In almost all circumstances, primary keys are not a part of your business domain. Sure, you may have some important user-facing objects with unique indices (
UserName for users or
OrderNumber for orders) but in most cases, there is no business need to overtly identify domain objects by a single value or set of values, to anyone but perhaps an administrative user. Even in those exceptional cases, especially if you are using global unique identifiers (GUID), you will like or want to employ an alternate key rather than expose the primary key itself.
So, if my understanding of domain-driven design is accurate, primary keys need not and thus should not be exposed, and good riddance. They're ugly and cramp my style. But if we choose not to include primary keys in the domain model, there are consequences:
- Naively, data transfer objects (DTO) that derive exclusively from combinations of domain models will not have primary keys
- Incoming DTO's will not have a primary key
So, is it safe to say that if you are really going to stay pure and eliminate primary keys in your domain model, you should be prepared to be able to handle every request in terms of unique indices on that primary key?
Put in another way, which of the following solutions is the correct approach to dealing with identifying particular objects after removing PK in domain models?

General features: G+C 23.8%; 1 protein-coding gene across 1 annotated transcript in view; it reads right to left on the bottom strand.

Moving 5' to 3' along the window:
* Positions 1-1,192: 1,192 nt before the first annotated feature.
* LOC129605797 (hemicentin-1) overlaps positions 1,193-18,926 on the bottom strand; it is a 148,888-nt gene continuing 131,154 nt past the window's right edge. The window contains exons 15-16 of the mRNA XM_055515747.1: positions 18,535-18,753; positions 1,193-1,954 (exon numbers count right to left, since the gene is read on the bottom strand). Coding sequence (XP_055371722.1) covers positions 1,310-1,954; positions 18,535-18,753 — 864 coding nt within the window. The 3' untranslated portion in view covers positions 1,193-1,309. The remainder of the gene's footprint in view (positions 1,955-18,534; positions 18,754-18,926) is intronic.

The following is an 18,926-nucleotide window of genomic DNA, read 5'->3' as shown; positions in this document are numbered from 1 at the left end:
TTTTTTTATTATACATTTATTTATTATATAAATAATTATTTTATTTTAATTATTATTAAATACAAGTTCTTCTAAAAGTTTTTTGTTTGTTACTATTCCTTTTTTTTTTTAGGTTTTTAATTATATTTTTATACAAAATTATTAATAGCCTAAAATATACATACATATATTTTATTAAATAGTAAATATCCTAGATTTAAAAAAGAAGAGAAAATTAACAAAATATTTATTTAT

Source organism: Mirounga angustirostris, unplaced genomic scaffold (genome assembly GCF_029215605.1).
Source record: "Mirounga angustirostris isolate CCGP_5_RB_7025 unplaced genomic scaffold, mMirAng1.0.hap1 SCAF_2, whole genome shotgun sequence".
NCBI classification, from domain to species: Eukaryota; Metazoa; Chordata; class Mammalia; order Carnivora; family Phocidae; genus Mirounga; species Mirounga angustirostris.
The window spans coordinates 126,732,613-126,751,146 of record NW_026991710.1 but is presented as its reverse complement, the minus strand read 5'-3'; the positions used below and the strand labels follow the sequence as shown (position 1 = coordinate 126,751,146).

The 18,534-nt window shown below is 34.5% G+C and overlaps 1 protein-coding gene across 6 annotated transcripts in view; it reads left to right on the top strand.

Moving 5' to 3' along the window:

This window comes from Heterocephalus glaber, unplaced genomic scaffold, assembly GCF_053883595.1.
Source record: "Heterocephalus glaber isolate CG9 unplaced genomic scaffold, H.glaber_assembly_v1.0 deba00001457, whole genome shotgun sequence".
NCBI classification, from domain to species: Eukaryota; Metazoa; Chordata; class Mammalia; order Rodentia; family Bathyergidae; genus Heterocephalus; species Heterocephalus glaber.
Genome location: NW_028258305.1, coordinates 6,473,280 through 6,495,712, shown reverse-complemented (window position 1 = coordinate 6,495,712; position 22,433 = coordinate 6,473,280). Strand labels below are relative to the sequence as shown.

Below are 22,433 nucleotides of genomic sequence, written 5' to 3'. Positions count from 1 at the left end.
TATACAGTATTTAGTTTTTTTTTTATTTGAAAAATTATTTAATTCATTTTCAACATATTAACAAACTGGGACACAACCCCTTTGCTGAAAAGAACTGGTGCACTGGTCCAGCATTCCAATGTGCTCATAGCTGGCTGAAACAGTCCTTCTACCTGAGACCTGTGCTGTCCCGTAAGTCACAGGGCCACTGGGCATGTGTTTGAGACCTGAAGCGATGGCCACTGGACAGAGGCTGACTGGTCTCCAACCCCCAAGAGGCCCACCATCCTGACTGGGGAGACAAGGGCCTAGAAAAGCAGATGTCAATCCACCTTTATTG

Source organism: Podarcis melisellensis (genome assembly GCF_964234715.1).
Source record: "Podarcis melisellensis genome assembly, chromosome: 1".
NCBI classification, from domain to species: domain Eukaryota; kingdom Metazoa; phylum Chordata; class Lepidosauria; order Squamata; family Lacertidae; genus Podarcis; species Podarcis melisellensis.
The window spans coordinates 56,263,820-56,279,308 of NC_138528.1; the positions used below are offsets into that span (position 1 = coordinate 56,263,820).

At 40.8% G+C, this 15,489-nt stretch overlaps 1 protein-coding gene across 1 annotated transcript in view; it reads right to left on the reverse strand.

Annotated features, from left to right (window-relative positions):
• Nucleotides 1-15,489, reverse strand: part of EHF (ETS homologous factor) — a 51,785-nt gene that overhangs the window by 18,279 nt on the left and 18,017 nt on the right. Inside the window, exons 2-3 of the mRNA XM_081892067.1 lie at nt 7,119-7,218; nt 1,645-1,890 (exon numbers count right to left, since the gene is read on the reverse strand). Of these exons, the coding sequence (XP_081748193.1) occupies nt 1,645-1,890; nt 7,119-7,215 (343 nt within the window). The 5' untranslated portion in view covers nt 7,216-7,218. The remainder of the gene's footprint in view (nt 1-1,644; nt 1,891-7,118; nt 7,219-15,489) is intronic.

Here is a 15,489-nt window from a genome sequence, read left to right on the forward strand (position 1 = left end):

- Being able to identify the objects you need to deal with by other attributes
- Getting the primary key back in the DTO; ie, eliminating the PK when mapping from persistence to domain, then recombining the PK when mapping from domain to DTO?
EDIT: Let's make this concrete.
Say my domain model is
VoIPProvider which includes fields like
URL, as well as references like
Now let's say I want to build a web service that will allow privileged users to manage
Perhaps a user-friendly ID is useless in this case; after all, VoIP providers are companies whose names tend to be distinct in the computer sense and even distinct enough in the human sense for business reasons. So it may be enough to say that a unique
VoIPProvider is completely determined by
(Name, URL). So now let's say I need a method
PUT api/providers/voip so that privileged users can update
VoIP providers. They send up a
VoIPProviderDTO, which includes many but not all of the fields from the
VoIPProvider, including some flattening potentially. However, I can't read their minds, and they still need to tell me which provider we are talking about.
It seems I have 2 (maybe 3) options:
- Include a primary key or alternate key in my domain model and send it to the DTO, and vice versa
- Identify the provider we care about via the unique index, like
- Introduce some sort of intermediate object that can always map between persistence layer, domain, and DTO in a way that does not expose implementation details about the persistence layer - say by introducing an in-memory temporary identifier when going from domain to DTO and back,